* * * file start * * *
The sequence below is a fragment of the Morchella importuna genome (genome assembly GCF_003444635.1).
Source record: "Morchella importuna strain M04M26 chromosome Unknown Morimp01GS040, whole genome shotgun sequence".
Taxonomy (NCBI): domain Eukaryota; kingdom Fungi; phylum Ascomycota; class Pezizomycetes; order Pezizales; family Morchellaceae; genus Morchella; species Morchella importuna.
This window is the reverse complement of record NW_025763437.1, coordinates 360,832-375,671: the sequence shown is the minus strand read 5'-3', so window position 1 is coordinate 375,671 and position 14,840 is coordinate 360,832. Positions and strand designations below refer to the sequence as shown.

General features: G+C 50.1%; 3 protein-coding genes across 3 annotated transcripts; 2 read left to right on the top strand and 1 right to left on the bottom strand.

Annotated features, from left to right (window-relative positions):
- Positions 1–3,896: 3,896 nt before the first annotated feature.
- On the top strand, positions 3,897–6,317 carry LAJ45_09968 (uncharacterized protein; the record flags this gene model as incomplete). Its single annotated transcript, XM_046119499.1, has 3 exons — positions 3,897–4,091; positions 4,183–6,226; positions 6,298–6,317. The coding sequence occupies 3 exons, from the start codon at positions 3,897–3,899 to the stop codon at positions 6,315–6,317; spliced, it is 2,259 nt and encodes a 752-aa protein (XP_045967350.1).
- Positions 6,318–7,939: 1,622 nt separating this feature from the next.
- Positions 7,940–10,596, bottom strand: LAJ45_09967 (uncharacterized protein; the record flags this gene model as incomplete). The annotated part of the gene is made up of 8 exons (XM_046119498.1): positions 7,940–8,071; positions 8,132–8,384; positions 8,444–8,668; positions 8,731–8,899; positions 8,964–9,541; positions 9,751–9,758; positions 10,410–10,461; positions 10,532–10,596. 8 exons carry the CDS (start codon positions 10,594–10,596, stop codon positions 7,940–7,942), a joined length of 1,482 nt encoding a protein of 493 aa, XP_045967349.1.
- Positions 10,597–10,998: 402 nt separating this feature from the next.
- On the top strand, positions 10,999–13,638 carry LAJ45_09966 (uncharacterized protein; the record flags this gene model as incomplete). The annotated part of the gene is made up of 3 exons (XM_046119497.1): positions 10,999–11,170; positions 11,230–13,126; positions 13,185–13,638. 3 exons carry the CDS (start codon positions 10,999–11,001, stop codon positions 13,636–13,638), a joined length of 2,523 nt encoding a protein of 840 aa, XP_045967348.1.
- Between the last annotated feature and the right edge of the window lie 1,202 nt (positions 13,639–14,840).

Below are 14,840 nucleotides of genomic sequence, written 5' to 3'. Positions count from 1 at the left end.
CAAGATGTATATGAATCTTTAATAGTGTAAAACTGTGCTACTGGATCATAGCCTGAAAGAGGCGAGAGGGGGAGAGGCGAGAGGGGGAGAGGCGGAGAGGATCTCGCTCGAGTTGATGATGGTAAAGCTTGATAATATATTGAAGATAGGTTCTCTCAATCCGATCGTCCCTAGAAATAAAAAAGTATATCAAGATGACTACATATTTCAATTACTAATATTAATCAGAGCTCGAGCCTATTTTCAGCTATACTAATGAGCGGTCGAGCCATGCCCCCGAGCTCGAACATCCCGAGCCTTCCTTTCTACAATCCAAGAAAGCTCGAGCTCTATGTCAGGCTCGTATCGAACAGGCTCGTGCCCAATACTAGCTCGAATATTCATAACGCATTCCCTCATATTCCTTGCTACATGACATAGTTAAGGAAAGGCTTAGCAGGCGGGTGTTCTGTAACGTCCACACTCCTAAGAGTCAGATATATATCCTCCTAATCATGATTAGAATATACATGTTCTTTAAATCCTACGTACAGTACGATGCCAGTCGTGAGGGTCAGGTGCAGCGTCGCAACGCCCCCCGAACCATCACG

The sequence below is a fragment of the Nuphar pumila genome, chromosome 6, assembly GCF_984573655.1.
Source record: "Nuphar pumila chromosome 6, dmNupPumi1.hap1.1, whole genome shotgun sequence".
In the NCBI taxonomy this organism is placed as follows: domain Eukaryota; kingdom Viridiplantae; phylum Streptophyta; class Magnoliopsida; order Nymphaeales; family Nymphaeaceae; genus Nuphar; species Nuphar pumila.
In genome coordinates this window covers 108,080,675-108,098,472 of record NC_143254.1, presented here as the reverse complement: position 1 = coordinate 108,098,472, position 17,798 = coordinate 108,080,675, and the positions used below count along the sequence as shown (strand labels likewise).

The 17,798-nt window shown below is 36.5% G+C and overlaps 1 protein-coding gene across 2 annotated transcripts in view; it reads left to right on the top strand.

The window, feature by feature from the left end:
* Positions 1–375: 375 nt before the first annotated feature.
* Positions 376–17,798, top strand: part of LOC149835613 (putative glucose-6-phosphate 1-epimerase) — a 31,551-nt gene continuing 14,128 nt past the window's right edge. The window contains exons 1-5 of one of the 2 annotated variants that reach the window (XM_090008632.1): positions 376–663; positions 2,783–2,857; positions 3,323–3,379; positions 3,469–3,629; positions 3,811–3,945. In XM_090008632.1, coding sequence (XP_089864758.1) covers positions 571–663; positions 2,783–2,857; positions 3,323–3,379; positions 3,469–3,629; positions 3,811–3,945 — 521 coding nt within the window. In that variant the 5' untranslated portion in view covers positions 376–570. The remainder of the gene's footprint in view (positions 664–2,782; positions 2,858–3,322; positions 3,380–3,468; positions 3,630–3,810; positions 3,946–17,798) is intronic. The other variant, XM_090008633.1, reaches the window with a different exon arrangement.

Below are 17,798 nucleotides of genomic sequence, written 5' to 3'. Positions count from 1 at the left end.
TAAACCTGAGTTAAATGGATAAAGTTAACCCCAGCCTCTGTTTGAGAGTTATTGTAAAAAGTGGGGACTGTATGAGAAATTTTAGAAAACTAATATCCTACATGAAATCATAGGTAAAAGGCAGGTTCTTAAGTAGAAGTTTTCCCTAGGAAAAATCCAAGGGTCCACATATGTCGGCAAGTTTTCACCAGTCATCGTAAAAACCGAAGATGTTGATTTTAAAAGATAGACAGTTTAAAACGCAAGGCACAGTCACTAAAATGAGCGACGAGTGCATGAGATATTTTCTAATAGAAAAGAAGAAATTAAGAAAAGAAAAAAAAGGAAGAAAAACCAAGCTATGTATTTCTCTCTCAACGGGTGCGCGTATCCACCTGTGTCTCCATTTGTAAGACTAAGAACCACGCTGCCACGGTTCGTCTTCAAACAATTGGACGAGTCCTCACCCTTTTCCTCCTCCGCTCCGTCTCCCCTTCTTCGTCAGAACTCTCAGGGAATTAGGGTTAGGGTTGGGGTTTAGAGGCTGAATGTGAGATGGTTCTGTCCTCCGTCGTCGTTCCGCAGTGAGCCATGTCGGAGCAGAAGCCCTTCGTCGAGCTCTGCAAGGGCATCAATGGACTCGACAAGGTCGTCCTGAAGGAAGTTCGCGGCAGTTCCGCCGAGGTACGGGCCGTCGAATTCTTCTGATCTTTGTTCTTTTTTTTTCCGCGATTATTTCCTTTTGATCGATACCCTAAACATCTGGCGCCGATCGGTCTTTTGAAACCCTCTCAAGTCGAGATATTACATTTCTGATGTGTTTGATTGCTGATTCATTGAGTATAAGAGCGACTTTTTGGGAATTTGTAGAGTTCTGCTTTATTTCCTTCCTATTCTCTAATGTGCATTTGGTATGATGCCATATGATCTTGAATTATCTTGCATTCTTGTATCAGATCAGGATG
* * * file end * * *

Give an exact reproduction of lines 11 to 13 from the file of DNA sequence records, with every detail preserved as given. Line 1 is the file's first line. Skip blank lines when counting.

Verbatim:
- Positions 10,597–10,998: 402 nt separating this feature from the next.
- On the top strand, positions 10,999–13,638 carry LAJ45_09966 (uncharacterized protein; the record flags this gene model as incomplete). The annotated part of the gene is made up of 3 exons (XM_046119497.1): positions 10,999–11,170; positions 11,230–13,126; positions 13,185–13,638. 3 exons carry the CDS (start codon positions 10,999–11,001, stop codon positions 13,636–13,638), a joined length of 2,523 nt encoding a protein of 840 aa, XP_045967348.1.
- Between the last annotated feature and the right edge of the window lie 1,202 nt (positions 13,639–14,840).